Educational institutions face a unique set of security issues in order to ensure student safety. They must protect vulnerable student populations while balancing budget limitations, the desire to maintain inviting spaces for the students and community, and maintain government safety standards.
Media coverage of a number of school related tragedies has spurred upgrades to security equipment and procedures focused on student protection as public outcry boosted funds available for security spending. As a result, there has been a shift at a large share of schools — particularly primary and secondary — to devote a portion of their budget each year to evaluating and improving their existing security systems.
Read more to see how security challenges vary by the type of education facility.
Primary and secondary schools accounted for 54 percent of demand in 2015. These institutions include both public and private schools for kindergarten through 12th grade, most often single-building campuses. Their position as the leading spender on security products and services results in part from their large numbers. Additionally, these buildings — which are intended to remain fairly open to the community — must at the same time protect the vulnerable student populations, as well as the teachers and staff.
Scott Lord, Director of Innovation at All Systems, commented on the challenges he sees facing schools today: “Security technology, in schools today, is now equal to a life safety system such as fire alarm and sprinkler systems. Yet, educators are tasked to be ‘instant experts’ in security and provide processes and technological solutions to keep kids safe with little, or no, training, guidance or additional funding. The Partner Alliance for Safer Schools (www.PASSK12.org) has provided a standard that educators can use to strategically improve security over time. In fire safety, the last tragic fire event in a school occurred over 50 years ago; our schools can make the same history, in security, by looking at what works and planning accordingly.”
Higher education facilities, or degree-granting institutions, account for the second largest segment of the education security product and service market, representing 35 percent of sales in 2015. Their large, multi-building campuses make coordinating security more complex than most other educational settings. Many higher education institutions also house part of their student population on campus, increasing the need for a higher level of security during all hours of the day.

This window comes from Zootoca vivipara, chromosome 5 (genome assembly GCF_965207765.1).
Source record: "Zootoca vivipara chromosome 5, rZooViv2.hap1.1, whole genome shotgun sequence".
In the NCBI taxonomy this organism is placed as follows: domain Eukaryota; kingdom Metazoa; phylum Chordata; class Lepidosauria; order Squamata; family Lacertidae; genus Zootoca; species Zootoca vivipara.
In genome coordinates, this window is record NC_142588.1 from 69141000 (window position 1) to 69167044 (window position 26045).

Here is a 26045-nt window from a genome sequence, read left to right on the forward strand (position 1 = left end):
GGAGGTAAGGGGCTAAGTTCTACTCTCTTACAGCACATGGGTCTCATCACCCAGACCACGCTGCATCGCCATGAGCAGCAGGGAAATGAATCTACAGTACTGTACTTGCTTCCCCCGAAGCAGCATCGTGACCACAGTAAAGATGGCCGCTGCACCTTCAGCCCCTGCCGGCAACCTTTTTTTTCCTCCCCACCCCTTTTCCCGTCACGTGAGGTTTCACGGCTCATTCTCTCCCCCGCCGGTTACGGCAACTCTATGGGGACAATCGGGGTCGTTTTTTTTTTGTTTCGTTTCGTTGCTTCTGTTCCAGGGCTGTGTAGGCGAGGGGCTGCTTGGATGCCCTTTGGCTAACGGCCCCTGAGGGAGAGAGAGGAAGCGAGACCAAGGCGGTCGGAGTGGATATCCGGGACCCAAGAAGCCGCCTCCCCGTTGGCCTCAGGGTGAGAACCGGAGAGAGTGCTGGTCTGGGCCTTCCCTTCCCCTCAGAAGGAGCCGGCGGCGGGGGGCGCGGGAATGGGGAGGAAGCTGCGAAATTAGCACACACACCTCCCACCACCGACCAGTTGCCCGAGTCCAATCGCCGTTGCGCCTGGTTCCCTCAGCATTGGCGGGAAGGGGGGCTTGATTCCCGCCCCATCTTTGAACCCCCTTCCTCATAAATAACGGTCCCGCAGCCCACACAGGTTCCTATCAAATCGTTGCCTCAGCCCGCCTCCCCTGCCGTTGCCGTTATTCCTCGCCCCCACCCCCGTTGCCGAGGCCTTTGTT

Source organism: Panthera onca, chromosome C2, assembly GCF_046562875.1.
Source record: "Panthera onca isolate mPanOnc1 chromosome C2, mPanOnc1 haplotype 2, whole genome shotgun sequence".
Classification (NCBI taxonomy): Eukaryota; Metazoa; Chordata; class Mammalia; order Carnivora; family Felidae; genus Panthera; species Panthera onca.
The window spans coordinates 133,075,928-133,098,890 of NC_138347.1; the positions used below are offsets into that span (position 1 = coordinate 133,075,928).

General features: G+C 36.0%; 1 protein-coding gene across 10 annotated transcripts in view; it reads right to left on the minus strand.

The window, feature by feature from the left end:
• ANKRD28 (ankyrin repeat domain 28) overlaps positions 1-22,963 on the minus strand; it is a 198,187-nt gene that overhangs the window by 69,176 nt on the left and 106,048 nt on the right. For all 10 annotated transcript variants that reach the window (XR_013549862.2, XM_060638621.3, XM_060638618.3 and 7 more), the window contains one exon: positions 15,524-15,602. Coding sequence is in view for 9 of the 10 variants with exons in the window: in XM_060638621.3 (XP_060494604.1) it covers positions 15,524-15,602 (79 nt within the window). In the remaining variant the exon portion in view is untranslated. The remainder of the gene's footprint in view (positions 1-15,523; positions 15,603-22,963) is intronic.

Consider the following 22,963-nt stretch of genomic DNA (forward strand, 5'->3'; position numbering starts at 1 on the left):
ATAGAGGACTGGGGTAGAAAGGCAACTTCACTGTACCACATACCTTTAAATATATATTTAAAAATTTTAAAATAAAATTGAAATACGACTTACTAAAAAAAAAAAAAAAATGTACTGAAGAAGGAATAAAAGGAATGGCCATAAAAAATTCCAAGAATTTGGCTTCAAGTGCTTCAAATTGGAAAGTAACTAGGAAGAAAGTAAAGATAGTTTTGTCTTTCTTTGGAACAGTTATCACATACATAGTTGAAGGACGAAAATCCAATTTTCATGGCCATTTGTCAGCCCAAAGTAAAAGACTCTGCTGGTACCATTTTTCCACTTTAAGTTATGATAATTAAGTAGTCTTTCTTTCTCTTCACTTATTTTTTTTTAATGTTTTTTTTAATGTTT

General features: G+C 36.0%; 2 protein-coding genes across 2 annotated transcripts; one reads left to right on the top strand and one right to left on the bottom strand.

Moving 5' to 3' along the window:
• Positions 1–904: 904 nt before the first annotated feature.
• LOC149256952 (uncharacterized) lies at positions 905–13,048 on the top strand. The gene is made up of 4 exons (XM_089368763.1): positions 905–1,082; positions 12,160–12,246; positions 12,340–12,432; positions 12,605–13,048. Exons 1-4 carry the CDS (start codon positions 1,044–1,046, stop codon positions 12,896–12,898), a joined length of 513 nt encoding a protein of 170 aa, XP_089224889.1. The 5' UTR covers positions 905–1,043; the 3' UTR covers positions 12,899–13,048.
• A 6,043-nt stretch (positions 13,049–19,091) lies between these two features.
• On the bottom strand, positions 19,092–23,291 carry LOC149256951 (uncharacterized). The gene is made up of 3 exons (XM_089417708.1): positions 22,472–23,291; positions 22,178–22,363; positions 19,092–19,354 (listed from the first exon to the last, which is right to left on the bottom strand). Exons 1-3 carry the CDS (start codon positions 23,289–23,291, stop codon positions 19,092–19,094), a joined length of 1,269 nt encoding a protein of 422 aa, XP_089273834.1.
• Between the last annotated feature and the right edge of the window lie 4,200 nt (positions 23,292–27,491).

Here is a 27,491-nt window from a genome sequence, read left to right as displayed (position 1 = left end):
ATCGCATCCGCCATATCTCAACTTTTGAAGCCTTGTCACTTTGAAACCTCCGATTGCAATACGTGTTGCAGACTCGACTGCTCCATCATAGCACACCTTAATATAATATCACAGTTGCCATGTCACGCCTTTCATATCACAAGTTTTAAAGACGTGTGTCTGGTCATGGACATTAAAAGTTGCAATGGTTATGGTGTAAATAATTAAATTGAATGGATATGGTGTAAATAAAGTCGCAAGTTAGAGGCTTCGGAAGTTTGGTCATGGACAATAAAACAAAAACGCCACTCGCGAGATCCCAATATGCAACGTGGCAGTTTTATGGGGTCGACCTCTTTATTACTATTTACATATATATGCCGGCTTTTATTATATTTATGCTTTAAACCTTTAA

Other educational facilities include day care centers, tutoring centers, and non-degree granting institutions such as certificate business and trade programs. Although other educational facilities accounted for more than half of the total in 2015, they represented only 11 percent of security spending that same year. These facilities tend to be less intensive spenders per facility than primary and secondary or higher education institutions and are less likely to implement comprehensive security systems.
Learn More About Education Security and Student Safety
Check out Education Security Market, a new industry study by the Freedonia Group, a leading market research firm. The study analyzes the demand for a wide range of security products, including:
- Electric products such as alarms, access controls, video surveillance, and contraband detection
- Mechanical products such as locks, security storage equipment, and door security hardware
- Services such as guarding, alarm monitoring, systems integration, and security consulting
In addition, the study also covers market environment factors and profiles industry players.Corinne Gangloff
Media Relations Director
The Freedonia Group